In 2002, the Coalition to Reschedule Cannabis launched the most comprehensive attempt. The DEA and HHS spent years delaying a decision and ultimately denied the request in 2011. Appeals were launched in federal court, but the denial was upheld by a panel of judges in 2013.
Sen. Bernie Sanders, the Democratic presidential candidate, has introduced a more reasonable approach; remove cannabis from the CSA altogether. This would ensure that state regulations stay intact and would truly allow free scientific research into the plant's medical benefits.
The Pennsylvania Medical Society claims a membership of 20,000 physicians and medical students. Their most recent available IRS Form 990 available lists more than $150 million in assets. Most of that is in the form of private equity, mutual funds, securities and other investments. They collect about $3.5 million each year in member dues. PAMED spends more than $6 million per year on staff salaries and compensation to their board of directors.
PAMED influences politics by lobbying state and municipal government. They listed five hired lobbyists in 2014. Their representatives have testified in opposition at nearly every hearing on the recent iteration of the state's medical marijuana bill. PAMED have issued more press releases on cannabis in recent years (8) than any other single issue.
They also make campaign contributions. For example PAMED has given more than $25,000 to House Speaker Mike Turzai, R-Allegheny, who, so far, has successfully blocked medical marijuana from a House floor vote. Turzai has been one of the top recipients of the group's campaign money.
PAMED spent less than $1,000 on federal lobbying last year, according to FEC filings.
I reached out to their communications director to ask if they planned on taking their opinion on medical marijuana directly to Congress. Borrowing a page from Donald Trump, their terse reply was that they would not answer any of my questions because my well-documented conflicts of opinion with their own.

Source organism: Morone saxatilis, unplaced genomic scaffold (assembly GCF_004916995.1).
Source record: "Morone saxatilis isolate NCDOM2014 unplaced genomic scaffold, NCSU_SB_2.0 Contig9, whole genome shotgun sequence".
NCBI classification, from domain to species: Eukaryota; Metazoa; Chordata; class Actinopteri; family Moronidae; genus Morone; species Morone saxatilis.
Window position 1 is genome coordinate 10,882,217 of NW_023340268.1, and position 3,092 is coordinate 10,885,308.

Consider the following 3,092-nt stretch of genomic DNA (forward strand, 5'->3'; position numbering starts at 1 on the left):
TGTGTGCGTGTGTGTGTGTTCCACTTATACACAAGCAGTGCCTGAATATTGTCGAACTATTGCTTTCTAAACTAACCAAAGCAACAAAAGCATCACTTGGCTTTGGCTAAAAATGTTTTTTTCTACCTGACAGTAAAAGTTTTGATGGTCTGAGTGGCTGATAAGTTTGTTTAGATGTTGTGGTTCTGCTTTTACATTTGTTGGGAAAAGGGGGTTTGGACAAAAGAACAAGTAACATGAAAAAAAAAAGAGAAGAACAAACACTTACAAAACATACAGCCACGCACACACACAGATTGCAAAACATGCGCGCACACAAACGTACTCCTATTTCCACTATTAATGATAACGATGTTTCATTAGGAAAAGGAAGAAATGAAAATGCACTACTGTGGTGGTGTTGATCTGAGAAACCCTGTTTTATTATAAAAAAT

Polling indicates that between 84 and 90 percent of Pennsylvania voters want a medical marijuana law in place. A grassroots, volunteer effort by advocates, families and patients has been underway for years. But the regular people of Pennsylvania are pitted against the top-dollar lobbying machine of PAMED. It is a clear example of how Big Medicine is working to stop seriously ill residents from utilizing a non-toxic plant.
Hopefully, one day, the medical establishment will recognize that cannabis does not threaten their place or their profits. Instead, it offers a valuable companion therapy that can greatly enhance the health and well being of our most vulnerable citizens.
On this issue, PAMED has left the realm of being scientists and physicians. Instead, they have become the professional spin doctors for the opposition to state-level medical marijuana.
Perhaps it is time for them to "do no harm" in the State House as well as the examining room.